Just days after Facebook's huge data leak, a similar incident occurred, this time on LinkedIn. A file containing data that is said to have been stolen from Profile 500 million LinkedIn users, has been put up for sale in a popular hacking forum. The hacker who managed to extract them from the social network owned by Microsoft, has already published two million user files, as proof that the data is real.
The leaked files contain information about users whose data is said to have been stolen - including full names, email addresses, phone numbers, workplace information and more.
The two million user files that have been published as proof that they are real data can be viewed on the forum for $ 2. The 500 million accounts are offered for one four-digit amount, payable to Bitcoin. It is not clear at this time whether the malicious agent is selling updated LinkedIn profiles or whether the data was obtained / collected from a previous breach by LinkedIn or other companies.
LinkedIn has not yet commented on the matter.
In accordance with Security Affairs, the leaked data includes the following:
- Full names
- Email addresses
- Phone numbers
- Links with LinkedIn profiles
- Links with profiles of other social networks
- Job titles and other job-related data
What is the impact of the leak?
The data from the leaked files can be used by threatening agents against LinkedIn users, for various malicious activities, such as the following:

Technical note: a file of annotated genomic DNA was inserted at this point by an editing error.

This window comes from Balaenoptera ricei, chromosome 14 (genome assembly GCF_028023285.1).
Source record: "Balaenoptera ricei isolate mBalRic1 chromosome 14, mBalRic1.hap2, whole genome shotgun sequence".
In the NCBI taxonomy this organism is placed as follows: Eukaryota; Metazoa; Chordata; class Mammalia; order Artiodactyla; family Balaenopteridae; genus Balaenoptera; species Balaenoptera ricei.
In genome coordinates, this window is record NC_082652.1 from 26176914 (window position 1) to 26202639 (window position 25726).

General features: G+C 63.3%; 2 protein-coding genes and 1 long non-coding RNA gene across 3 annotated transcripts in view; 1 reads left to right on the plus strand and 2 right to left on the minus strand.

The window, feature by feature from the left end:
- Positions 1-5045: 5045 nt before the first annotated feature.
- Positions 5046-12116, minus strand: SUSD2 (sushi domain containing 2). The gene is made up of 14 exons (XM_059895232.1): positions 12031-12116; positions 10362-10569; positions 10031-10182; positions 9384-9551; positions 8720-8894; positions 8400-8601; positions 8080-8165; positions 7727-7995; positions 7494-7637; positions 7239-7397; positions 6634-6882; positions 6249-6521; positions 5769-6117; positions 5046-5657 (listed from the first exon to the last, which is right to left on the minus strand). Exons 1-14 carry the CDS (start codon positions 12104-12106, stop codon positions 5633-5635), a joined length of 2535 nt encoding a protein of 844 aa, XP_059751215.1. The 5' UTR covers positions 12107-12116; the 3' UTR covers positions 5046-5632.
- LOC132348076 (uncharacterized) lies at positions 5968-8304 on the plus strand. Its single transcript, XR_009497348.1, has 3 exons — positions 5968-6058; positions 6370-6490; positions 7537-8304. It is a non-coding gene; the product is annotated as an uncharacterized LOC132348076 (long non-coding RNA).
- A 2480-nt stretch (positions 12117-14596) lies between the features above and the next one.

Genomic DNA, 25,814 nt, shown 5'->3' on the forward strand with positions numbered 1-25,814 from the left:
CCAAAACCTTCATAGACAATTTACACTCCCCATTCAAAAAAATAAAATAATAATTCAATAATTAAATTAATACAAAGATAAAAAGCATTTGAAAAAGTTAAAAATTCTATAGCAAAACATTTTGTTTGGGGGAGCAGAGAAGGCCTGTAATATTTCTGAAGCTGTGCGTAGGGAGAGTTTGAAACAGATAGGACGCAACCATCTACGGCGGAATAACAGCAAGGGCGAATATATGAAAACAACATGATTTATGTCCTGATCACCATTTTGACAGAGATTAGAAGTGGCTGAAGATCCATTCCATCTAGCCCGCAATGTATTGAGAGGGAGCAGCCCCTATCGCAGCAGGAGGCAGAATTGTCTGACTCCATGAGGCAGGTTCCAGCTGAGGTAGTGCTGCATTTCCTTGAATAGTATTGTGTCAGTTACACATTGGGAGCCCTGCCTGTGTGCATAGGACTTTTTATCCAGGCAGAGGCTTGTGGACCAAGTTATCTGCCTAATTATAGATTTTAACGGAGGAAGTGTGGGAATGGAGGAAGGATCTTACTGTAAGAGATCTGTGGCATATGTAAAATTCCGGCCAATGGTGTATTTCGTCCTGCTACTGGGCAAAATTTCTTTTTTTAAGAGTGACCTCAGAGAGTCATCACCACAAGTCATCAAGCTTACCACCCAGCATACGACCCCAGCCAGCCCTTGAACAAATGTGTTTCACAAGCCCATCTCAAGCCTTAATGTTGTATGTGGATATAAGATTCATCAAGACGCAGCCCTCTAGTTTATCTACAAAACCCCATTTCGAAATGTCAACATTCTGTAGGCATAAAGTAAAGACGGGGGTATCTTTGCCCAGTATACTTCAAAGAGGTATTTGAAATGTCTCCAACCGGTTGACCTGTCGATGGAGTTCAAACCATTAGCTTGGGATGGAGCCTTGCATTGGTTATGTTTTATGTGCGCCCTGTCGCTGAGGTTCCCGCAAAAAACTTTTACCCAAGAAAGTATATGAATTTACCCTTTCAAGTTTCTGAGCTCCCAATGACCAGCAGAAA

- Carrying out targeted phishing attacks.
- Spamming 500 million emails and phone numbers.
- Brute-forcing passwords of LinkedIn profiles and email addresses.
The leaked files appear to contain only LinkedIn profile information No particularly sensitive data, such as credit card details or legal documents, have been identified in the sample posted by the hacker. This means that even one email address can be enough for a cybercriminal to cause great harm.
In addition, malicious agents can combine the information contained in leaked files with other data breaches to create a detailed profile of their potential victims. Having this information in their hands, they can perform much more convincing phishing as well social engineering attacks or even identity theft against people whose information has been exposed to the hacking forum.
If you suspect that your LinkedIn profile data has been stolen by malicious agents, we recommend that you do the following::
- Be especially wary of suspicious LinkedIn messages and login requests from strangers.
- Change your LinkedIn and email account passwords.
- Consider using a password manager to create strong passwords and store them securely.
- Enable 2-factor authentication (XNUMXFA) on all your online accounts.